In total, the jury awarded around $26 million in damages with all but about $1 million of those damages being punitive rather than compensatory. Punitive damages are meant to punish defendants for wrongdoing whereas compensatory damages are meant to compensate a plaintiff for physical, emotional or psychological injury.
There’s no guarantee that money will actually make it to the plaintiffs because most of the defendants have few assets, legal observers say.
Although the university was not directly involved in the lawsuit or the rally, it was well represented at both. Lead plaintiff Elizabeth Sines is a 2019 University of Virginia School of Law graduate and other plaintiffs have connections to UVa, including Rev. Seth Whispelwey and Tyler Magill, as a UVa employee.
Defendants Jason Kessler and Richard Spencer, considered the driving forces behind organizing the Aug. 12 rally, are both UVa graduates. They are among 11 persons involved with the rally that were banned in 2018 by UVa from Grounds through trespass warning notices.
U.S. District Court Judge Norman K. Moon, a 1962 alumnus of the Law School, presided over the trial.
Also involved in the events, but not the lawsuit, was UVa education professor Walt Heinecke, who was with students at the Rotunda counter-protest on Aug. 11 and helped organize counter-protests on Aug. 12
The Student Council resolution notes that during the Aug. 11 torch parade, which closely resembled German Nazi Party rallies and parades in Nuremberg and Berlin during the 1930s, white supremacist and Neo-Nazis verbally and physically assaulted counter protesters, including students, faculty, and local residents.
The resolution points out several contradictory statements by then UVa President Teresa Sullivan regarding when administrators and UVa Police were made aware that the Neo-Nazis planned a march.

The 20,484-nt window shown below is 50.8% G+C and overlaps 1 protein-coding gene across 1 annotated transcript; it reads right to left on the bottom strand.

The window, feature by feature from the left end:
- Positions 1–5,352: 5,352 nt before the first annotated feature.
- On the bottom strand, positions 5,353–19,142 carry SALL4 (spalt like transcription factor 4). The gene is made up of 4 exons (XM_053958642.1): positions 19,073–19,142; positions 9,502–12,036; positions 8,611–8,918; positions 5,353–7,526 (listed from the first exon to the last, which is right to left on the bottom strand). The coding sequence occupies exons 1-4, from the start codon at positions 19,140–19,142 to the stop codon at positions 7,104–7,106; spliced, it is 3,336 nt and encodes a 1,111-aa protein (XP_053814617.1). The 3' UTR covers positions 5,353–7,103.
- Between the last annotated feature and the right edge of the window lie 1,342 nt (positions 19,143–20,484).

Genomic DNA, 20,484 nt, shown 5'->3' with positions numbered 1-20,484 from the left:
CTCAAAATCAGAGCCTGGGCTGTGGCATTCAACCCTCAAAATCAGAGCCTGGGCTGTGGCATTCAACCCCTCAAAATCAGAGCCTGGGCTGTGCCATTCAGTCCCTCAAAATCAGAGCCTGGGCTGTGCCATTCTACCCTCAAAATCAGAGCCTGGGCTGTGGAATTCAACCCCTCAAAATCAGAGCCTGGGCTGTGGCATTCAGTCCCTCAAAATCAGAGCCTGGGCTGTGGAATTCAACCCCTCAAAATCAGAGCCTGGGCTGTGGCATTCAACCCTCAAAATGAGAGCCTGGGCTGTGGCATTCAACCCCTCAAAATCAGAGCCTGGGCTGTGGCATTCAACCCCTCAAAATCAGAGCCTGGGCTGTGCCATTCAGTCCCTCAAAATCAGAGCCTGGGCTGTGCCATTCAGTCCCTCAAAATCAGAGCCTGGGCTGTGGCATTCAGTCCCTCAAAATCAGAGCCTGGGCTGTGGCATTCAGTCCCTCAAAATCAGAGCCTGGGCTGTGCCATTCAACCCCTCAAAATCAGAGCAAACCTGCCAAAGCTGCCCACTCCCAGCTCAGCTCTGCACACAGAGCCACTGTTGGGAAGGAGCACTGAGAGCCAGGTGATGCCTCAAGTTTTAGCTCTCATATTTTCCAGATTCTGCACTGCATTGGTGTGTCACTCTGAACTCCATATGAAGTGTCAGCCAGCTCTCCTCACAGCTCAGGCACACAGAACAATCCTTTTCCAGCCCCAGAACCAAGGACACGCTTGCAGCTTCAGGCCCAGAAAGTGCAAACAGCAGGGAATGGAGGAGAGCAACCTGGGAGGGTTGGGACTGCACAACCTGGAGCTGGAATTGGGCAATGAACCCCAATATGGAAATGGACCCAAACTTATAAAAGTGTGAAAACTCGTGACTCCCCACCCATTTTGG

A year later, Ryan took over the university’s helm and quickly apologized for the university’s role in not protecting the grounds.
“We must have the courage to acknowledge the gaps that still exist. It means we must acknowledge that mistakes, including those made [in 2017], understanding and trusting that mistakes in times of crisis are inevitable,” Ryan said.
“We do nothing more than to recognize our common humanity to say to those who were attacked around the statue last year, I am sorry. We are sorry,” he said.
The Student Council resolution recognizes Ryan’s apology. It also recognizes a statement Ryan made supporting the Sines plaintiffs after the Nov. 23 ruling.
“President Ryan’s statement, however, did not acknowledge the large role UVa played not only in facilitating and allowing the violence of Aug. 11 and Aug. 12,” the resolution states, adding that UVa continues “to uphold its legacy as an institution founded by a slave holder and constructed by enslaved laborers, that did not admit women or minorities until the 1970s, and in many ways has historically upheld white supremacy.”
“As a current third year student, I was not present when the events of Aug. 11 and 12 took place. From the university, I’ve only ever heard one administrator talk about the events and it was very brief,” Hernandez said.
“My biggest hope is that this resolution is able to see the material support of the plaintiffs and survivors,” she said. “Four year later, many of them are still experiencing hardships ranging from physical difficulties and emotional ones as well.”